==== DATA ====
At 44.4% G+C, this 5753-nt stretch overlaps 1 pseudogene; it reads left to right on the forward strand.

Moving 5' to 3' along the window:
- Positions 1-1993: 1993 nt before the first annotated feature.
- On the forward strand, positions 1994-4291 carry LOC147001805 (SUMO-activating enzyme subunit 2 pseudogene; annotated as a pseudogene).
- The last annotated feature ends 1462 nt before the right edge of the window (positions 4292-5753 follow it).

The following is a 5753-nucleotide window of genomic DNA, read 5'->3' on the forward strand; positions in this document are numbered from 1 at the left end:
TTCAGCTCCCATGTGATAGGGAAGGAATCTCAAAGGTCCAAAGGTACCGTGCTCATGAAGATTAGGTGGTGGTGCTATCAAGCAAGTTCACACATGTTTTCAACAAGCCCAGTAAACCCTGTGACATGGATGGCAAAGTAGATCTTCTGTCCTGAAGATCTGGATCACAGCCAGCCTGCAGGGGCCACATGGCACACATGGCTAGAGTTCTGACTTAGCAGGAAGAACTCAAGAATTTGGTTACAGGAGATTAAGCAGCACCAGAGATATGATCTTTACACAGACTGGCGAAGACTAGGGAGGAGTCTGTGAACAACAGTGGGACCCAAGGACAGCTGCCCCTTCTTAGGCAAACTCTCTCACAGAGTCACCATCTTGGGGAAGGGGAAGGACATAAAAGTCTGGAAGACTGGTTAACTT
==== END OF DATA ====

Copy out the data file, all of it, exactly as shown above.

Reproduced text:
At 44.4% G+C, this 5753-nt stretch overlaps 1 pseudogene; it reads left to right on the forward strand.

Moving 5' to 3' along the window:
- Positions 1-1993: 1993 nt before the first annotated feature.
- On the forward strand, positions 1994-4291 carry LOC147001805 (SUMO-activating enzyme subunit 2 pseudogene; annotated as a pseudogene).
- The last annotated feature ends 1462 nt before the right edge of the window (positions 4292-5753 follow it).

The following is a 5753-nucleotide window of genomic DNA, read 5'->3' on the forward strand; positions in this document are numbered from 1 at the left end:
TTCAGCTCCCATGTGATAGGGAAGGAATCTCAAAGGTCCAAAGGTACCGTGCTCATGAAGATTAGGTGGTGGTGCTATCAAGCAAGTTCACACATGTTTTCAACAAGCCCAGTAAACCCTGTGACATGGATGGCAAAGTAGATCTTCTGTCCTGAAGATCTGGATCACAGCCAGCCTGCAGGGGCCACATGGCACACATGGCTAGAGTTCTGACTTAGCAGGAAGAACTCAAGAATTTGGTTACAGGAGATTAAGCAGCACCAGAGATATGATCTTTACACAGACTGGCGAAGACTAGGGAGGAGTCTGTGAACAACAGTGGGACCCAAGGACAGCTGCCCCTTCTTAGGCAAACTCTCTCACAGAGTCACCATCTTGGGGAAGGGGAAGGACATAAAAGTCTGGAAGACTGGTTAACTT